So when our dear little babe is born,
I might call him the same.”

“Now since you've lain me down young man,
You must take me up again,
And since you've had your wills of me,
Come tell to me your name.”

“Sometimes they call me Jack,” he said,
“Sometimes they call me John;
But when I am at the King's high court
They call me Knight William.”

“Some call me Jim, some call me John,
Begad it's all the same;
But when I'm in the King's high court
Erwilian is my name.”

She being a good scholar,
She's spelt it o'er again,
“Erwilian, that's a Latin word,
But Willy is your name.”

He's put his foot all in the stirrup,
And away he then did ride.
She's tied a handkerchief around her waist,
And followed at the horse's side.

Now when he heard his name pronounced,
He mounted his high horse.
She's belted up her petticoat
And followed with all her force.

She's run till she come to the river brink,
She's fell on her belly and swam.
And when she came to the other side
She took to her heels and she ran.

He rode and she ran
A long summer day,
Until they came by the river
That's commonly called the Tay.

“The water, it's too deep, my love,
I'm afraid you cannot wade.”
But afore he'd ridden his horse well in
She was on the other side.

She run till she come to the King's high court,
She's knock-ed and she's ring;
There's none so ready as the King himself
To let this fair maid in.

She went up to the king's high door,
She knocked and she went in,
Said, “One of your chancellor's robbed me
And he's robbed me right and clean.”

“Good morn to you, fair maid,” he said,
“Good morn, kind Sir,” said she,
“Have you a knight all in your court
This day have robb-ed me?”

“Well, have he robbed you of your gold?
Or any of your store?
Or have he robbed you of your gold ring
You wear on your little finger?”

“Has he robbed you of your mantle?
Has he robbed you of your ring?”
“No, he's robbed me of my maidenhead
And another I can't find.”

“Well, he ain't robbed me of me gold
Or any of me store;
But he's robbed me of my maidenhead
Which grieves my heart full sore.”

“Well, if he be a married man
Then hang-ed he shall be;
But if he be a single man
Then his body I will give to thee.”

“If he be a married man
Then hang-ed he shall be,
And if he be a single man
He shall marry thee.”

The King has call-ed all his men,
By one, by two, by three;
Knight William used to be the foremost man
But now all behind comes he.

“Oh curs-ed be the very hour
That I got drunk by wine
For to have a shepherd's daughter dear
To be a true lover of mine.”

“Well, if you think me a shepherd's daughter
Leave to me alone.
If you make me lady of a thousand men
I'll make you lord of ten.”

So then these two to church they went
And then small things was done.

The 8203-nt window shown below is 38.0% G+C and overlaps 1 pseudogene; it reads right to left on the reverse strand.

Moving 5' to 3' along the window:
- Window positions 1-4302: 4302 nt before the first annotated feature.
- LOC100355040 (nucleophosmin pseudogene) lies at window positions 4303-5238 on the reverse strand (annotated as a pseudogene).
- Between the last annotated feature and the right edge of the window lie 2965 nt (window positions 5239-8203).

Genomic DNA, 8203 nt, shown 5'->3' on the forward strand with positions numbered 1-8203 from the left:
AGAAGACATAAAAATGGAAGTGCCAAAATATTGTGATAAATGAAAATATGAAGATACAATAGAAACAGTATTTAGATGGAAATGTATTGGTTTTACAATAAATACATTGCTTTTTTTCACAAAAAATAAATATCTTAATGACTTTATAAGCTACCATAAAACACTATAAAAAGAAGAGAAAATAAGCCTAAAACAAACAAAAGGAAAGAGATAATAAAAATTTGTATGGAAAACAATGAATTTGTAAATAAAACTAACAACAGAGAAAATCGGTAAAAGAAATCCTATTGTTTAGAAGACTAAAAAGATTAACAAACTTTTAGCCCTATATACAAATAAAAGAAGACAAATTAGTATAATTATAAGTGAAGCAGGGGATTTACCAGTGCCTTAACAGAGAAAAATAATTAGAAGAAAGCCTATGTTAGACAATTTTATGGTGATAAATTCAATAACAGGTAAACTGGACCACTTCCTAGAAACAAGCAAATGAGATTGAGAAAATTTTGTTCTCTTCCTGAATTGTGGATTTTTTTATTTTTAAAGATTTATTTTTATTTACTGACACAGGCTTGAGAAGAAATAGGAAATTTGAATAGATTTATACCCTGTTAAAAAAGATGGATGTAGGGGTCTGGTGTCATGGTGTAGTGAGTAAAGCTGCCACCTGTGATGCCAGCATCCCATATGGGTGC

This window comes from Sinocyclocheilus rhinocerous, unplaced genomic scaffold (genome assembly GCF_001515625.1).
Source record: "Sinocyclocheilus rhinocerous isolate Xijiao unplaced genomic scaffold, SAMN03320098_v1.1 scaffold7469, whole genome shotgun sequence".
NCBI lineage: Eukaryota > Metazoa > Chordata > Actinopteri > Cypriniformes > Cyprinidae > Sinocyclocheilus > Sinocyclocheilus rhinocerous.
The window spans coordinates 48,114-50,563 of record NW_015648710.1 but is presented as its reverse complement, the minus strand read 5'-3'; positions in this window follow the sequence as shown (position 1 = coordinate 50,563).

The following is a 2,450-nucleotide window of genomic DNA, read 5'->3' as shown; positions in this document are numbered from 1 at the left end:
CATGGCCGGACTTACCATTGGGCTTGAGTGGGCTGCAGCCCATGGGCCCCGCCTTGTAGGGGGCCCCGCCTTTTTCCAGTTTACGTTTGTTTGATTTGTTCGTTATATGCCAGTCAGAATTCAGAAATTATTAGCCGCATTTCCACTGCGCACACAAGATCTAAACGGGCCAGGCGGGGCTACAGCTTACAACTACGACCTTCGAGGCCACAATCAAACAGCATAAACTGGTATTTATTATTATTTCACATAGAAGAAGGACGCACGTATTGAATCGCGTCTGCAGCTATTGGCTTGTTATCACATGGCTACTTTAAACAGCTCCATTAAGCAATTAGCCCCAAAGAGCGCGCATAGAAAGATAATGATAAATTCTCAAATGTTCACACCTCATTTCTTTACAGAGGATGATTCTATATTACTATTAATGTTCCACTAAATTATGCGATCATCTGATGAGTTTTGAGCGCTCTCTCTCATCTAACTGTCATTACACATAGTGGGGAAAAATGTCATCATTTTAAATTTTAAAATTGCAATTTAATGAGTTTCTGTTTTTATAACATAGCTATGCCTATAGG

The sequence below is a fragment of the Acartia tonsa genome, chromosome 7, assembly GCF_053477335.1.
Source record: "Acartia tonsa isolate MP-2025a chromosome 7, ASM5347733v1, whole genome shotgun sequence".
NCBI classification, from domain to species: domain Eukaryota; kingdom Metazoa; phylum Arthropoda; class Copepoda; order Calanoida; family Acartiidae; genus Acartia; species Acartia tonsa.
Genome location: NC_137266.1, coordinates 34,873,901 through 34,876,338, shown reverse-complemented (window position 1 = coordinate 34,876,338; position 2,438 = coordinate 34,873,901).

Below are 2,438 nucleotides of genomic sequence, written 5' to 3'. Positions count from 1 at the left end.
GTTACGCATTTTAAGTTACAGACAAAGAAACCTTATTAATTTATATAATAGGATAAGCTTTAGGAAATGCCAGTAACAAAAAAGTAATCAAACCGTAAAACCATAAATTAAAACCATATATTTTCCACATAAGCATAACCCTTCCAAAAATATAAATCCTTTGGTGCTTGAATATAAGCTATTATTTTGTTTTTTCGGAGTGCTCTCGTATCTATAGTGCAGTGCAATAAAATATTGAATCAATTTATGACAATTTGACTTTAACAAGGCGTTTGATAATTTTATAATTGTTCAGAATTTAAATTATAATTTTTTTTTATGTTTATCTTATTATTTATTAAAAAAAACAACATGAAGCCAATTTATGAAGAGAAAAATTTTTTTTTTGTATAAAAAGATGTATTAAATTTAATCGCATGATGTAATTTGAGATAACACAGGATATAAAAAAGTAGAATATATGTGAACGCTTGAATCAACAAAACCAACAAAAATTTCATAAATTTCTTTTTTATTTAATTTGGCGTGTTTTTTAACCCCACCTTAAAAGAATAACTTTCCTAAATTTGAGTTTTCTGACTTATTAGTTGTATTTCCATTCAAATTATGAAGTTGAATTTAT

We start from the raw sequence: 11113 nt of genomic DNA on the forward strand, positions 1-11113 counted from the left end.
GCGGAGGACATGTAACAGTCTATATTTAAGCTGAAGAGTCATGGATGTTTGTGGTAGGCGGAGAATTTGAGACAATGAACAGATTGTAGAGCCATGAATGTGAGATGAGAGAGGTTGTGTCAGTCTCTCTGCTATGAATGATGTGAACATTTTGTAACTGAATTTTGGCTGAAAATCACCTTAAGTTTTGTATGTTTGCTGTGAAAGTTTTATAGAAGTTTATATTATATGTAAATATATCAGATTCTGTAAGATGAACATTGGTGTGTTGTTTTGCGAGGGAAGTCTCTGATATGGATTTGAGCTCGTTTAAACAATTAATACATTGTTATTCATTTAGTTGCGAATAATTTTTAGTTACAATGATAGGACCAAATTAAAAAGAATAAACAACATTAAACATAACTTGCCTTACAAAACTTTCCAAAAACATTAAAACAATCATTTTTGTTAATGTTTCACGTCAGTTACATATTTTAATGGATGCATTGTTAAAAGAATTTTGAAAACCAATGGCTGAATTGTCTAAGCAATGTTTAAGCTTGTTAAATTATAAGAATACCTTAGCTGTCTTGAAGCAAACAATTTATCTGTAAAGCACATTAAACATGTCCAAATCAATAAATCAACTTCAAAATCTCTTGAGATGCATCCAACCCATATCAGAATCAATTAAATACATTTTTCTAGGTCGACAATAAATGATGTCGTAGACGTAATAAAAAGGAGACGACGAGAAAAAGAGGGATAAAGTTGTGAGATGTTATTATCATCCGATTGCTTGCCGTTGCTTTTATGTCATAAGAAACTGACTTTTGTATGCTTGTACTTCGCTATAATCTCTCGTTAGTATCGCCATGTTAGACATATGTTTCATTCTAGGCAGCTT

She appeared like some Duke's daughter
And him like a squire's son.

This couple they got married,
They live in Huntley town.
She's the Earl of Airlie's daughter,
And he's the blacksmith's son.

Fay Hield sings The Shepherd's Daughter

It’s of a shepherd’s daughter tending sheep on yonder hill,
A roving blade came a-riding by and swore he’d have his will.
“If you should have your will of me, pray tell to me your name,
So when my baby it is born I might call him the same.”

“Oh some they call me Jack,” he said, “and some they call me John,
But when I’m in the King’s own court, my name is Sweet William.”
He mounted on his milk white stead and away from her did ride;
She’s lifted up her petticoats and run close by his side.

She ran till she came to the riverside, she fell on her belly and swam;
She swam till she came to the other side, took to her heels and ran.
She ran till she came to the King’s own court and boldly pulled the ring,
And none were so ready but the King himself to let this fair maid in.

“What brings you here, my pretty fair maid, what brings you here?”, says he,
“It's of a knight in your own court this day has robbed me.”
“What has he robbed you of, fair maid, has he stolen all your fee?”
“No he’s robbed me of my maidenhead that my mother has give to me.”

“Well if he be a married man then it's hanged he shall be,
But if he be a single man, his body I’ll give to thee.”
And he called down his merry men all by one, by two, by three,
Sweet William he came last of all when first he used to be.

And he pulled out a handful of gold, he put it all in a glove.
“Take this, take this, my pretty fair miss, go seek for another true love.”
“Oh I’ll not have any of your gold nor any of your fee,
But I will take your sweet body that the King has granted me.”

He mounted on a milk white stead and she upon another;
They rode along the King’s highway like sister and like brother.
They rode till they came to the first fair town, he bought her a gay gold ring,
And when they got to the next fair town, he gave her a gay wedding.

“Well I wish I were drinking a bath of water instead of drinking wine
Before an old shepherd’s daughter would have been a bride of mine.
I wish I were drinking white wine instead of drinking red
Before an old shepherd’s daughter would bring me to my wedding bed.”

Acknowledgements

Thanks to Patrick Montague for correcting the Steeleye Span lyrics.